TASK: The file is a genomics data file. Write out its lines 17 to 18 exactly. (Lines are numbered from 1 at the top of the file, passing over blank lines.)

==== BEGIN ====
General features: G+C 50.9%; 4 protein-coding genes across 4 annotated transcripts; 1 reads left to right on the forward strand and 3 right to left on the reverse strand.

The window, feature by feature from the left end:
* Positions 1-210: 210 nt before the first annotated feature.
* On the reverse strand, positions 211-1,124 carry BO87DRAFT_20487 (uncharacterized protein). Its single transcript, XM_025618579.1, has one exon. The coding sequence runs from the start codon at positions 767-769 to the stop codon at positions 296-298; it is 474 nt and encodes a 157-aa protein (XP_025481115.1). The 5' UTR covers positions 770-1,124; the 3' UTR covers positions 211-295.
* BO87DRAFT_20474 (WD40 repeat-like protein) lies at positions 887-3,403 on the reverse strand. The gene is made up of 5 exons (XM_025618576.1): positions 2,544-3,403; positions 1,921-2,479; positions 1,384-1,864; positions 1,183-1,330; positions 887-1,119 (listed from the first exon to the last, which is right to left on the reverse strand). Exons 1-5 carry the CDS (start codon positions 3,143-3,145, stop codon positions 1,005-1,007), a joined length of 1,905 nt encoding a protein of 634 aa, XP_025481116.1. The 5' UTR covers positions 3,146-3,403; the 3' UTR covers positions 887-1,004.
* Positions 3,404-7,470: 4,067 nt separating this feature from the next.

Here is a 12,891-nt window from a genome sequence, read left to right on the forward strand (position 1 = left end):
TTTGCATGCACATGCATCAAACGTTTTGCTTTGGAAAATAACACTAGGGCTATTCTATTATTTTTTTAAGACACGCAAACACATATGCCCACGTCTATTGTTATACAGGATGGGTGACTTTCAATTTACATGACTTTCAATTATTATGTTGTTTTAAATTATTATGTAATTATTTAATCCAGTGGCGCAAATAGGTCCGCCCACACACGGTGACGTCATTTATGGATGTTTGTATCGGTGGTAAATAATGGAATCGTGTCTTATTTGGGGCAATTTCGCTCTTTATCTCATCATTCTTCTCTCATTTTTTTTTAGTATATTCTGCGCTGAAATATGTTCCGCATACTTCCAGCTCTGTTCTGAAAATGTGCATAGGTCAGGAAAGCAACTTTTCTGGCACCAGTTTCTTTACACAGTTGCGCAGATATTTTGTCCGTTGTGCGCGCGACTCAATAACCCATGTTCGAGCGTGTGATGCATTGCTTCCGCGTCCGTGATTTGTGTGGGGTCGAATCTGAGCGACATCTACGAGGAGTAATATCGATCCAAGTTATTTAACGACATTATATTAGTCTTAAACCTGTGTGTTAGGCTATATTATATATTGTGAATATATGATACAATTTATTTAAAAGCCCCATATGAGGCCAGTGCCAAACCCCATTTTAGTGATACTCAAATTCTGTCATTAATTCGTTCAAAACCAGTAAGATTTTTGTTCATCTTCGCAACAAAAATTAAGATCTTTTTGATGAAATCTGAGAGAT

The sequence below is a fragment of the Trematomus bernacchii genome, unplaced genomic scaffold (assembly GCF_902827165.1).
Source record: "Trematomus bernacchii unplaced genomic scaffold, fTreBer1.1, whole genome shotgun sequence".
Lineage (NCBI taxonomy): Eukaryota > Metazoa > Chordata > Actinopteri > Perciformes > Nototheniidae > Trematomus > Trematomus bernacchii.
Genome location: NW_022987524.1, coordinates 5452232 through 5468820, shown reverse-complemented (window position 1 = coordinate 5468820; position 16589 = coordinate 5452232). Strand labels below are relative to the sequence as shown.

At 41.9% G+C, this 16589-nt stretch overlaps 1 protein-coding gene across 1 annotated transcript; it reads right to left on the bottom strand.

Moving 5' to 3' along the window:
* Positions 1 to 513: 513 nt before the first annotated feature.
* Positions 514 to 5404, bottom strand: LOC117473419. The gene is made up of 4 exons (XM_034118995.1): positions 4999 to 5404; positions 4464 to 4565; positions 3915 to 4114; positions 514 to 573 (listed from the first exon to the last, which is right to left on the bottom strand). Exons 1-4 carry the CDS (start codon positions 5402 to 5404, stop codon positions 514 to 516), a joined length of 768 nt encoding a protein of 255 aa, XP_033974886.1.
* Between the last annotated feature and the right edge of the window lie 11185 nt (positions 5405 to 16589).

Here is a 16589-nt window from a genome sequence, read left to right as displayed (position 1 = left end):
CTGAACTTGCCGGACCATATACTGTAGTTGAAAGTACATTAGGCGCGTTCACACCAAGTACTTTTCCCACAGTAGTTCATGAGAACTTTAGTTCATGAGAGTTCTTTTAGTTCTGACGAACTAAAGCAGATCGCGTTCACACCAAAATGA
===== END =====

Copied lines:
* Between the last annotated feature and the right edge of the window lie 11185 nt (positions 5405 to 16589).

Here is a 16589-nt window from a genome sequence, read left to right as displayed (position 1 = left end):